Refocus, Move On

I still couldn’t tell you how this happened, but it’s happened, so we might as well accept it. The Red Sox will not be winning the AL East this season.

Somehow, despite the best starting rotation and second-best offense in the league, they’re just not going to be able to do it. The Rays have somehow stayed in first — and expanded their lead — despite a worse run differential and, thusly, a much worse Pythagorean record than the Sox. We can dissect the whys and why nots for the next six weeks, but it won’t change that fact. The Red Sox are not good enough to win the division this year.

Thankfully, this does not mean they can’t make the playoffs, and the Sox still have the lead in that race (though the White Sox and Twins are knocking on the door, and the game against Chicago tonight is quickly approaching "must-win" status). The Yankees, fortunately for us, look even more lost than the Red Sox, and look very close to giving up on the postseason altogether (not that I will ever be the one counting them out). The Yankees’ struggles help the Red Sox in that they remain the most formidable opponent — both in head-to-head play and in the course of the season. So it’s not all bad news.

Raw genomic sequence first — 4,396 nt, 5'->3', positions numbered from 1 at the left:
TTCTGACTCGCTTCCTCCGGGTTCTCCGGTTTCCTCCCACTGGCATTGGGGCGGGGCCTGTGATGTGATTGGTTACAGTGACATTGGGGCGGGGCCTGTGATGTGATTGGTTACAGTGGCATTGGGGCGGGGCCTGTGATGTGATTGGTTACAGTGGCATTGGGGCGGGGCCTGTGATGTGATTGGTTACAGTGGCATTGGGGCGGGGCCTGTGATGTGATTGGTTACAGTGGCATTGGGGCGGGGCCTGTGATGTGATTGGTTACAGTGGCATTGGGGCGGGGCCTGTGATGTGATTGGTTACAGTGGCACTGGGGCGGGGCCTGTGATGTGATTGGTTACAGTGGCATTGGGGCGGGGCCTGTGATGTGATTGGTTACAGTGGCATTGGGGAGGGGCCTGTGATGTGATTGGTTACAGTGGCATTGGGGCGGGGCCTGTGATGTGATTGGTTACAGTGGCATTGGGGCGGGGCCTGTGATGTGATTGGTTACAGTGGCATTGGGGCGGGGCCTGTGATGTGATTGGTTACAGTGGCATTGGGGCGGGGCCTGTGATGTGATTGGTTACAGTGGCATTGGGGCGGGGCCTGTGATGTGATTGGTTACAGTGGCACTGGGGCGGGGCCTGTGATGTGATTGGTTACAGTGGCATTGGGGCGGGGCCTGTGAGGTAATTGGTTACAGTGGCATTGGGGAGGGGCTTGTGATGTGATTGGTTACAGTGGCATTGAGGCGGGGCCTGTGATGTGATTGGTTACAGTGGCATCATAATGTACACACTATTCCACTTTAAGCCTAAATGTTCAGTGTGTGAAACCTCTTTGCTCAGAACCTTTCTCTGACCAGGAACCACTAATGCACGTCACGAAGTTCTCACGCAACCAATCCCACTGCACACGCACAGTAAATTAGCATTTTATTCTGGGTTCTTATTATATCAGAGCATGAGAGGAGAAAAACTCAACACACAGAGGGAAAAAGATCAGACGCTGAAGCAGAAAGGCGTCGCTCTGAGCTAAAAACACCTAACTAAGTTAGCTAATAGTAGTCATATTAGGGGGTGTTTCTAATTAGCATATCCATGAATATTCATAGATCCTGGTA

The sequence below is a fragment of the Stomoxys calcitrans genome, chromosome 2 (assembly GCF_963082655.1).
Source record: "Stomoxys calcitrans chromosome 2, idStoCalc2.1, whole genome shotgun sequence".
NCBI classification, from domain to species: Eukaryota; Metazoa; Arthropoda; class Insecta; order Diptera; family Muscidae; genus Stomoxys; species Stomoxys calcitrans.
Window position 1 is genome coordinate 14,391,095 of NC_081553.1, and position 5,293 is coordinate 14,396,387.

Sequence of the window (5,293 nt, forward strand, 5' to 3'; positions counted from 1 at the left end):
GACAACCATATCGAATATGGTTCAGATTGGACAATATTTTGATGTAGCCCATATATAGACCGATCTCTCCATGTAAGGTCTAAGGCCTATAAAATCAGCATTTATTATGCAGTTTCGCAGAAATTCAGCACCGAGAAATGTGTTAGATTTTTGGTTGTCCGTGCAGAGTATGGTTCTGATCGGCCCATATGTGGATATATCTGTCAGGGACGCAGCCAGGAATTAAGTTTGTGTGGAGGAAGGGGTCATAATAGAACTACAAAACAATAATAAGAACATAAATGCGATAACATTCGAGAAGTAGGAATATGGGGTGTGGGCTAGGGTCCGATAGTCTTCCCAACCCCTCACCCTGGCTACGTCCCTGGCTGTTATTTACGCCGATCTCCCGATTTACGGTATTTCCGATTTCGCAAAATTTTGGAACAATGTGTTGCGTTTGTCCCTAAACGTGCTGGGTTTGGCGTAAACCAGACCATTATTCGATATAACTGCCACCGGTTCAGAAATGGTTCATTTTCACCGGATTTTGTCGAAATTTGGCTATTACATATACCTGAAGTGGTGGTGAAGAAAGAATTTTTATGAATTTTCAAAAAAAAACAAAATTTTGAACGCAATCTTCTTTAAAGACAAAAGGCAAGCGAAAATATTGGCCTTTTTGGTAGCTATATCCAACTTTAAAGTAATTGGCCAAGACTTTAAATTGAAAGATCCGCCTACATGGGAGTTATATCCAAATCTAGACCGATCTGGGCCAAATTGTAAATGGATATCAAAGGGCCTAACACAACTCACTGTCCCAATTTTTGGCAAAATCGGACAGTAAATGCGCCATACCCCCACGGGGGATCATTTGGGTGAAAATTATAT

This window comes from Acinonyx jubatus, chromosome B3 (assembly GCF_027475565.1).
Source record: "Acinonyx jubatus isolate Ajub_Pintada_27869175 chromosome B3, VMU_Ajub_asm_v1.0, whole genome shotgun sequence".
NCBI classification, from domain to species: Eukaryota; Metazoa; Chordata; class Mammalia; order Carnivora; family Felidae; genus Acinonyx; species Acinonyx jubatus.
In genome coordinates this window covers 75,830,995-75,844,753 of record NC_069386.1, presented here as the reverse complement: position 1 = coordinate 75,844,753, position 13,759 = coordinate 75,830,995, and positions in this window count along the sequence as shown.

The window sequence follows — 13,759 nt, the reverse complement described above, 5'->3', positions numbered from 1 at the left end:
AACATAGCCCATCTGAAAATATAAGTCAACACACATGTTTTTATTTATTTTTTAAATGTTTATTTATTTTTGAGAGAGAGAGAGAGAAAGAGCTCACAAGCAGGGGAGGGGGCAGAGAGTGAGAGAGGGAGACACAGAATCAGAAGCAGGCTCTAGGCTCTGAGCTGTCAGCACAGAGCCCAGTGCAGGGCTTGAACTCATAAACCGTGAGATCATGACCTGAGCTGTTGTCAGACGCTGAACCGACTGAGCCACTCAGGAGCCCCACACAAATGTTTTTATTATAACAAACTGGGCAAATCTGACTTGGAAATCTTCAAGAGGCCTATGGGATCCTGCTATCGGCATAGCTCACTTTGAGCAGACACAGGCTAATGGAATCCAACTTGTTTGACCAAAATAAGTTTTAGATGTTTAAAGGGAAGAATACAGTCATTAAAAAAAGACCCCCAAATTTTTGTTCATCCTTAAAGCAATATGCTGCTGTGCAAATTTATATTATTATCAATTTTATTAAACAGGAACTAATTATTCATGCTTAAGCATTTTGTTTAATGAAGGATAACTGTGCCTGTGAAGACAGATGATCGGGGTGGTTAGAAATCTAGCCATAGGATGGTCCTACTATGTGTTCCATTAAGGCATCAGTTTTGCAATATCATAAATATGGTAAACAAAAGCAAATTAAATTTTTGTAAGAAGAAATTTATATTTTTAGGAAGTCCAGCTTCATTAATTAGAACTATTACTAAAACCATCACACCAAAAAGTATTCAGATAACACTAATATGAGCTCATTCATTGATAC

If the season ended today, the Red Sox would make the playoffs. They’re not playing well — they’ve been a .500 team since June 1 (25-24) and were under .500 in July, they can’t win on the road and are now below .500 against teams with winning records — but they’re certainly no worse than this time last season, when they were blowing so many leads, I had to take a week’s vacation just to avoid turning into a bad person. And that team won the World Series.

Which brings us to the key: Winning the division isn’t that important anymore. It felt more important last year because the Sox hadn’t done it in 12 seasons, but with that out of the way, does it really matter? You always want to finish first, but sometimes it’s best for your sanity to give up the dream and recognize that it’s getting into the playoffs that matters.

And if the Sox make the playoffs, count me very hopeful about the havoc a Top 3 rotation of Beckett, Lester and Matsuzaka could wreak.

35 comments… add one
  • Winning the division clearly isn’t that important judging from the success of the WC winners in October ball since it was instituted. Then again, a WC that can’t win on the road is probably not long for the playoffs.
    All that matters is being close enough to stay in the picture until September and then getting hot at the right time.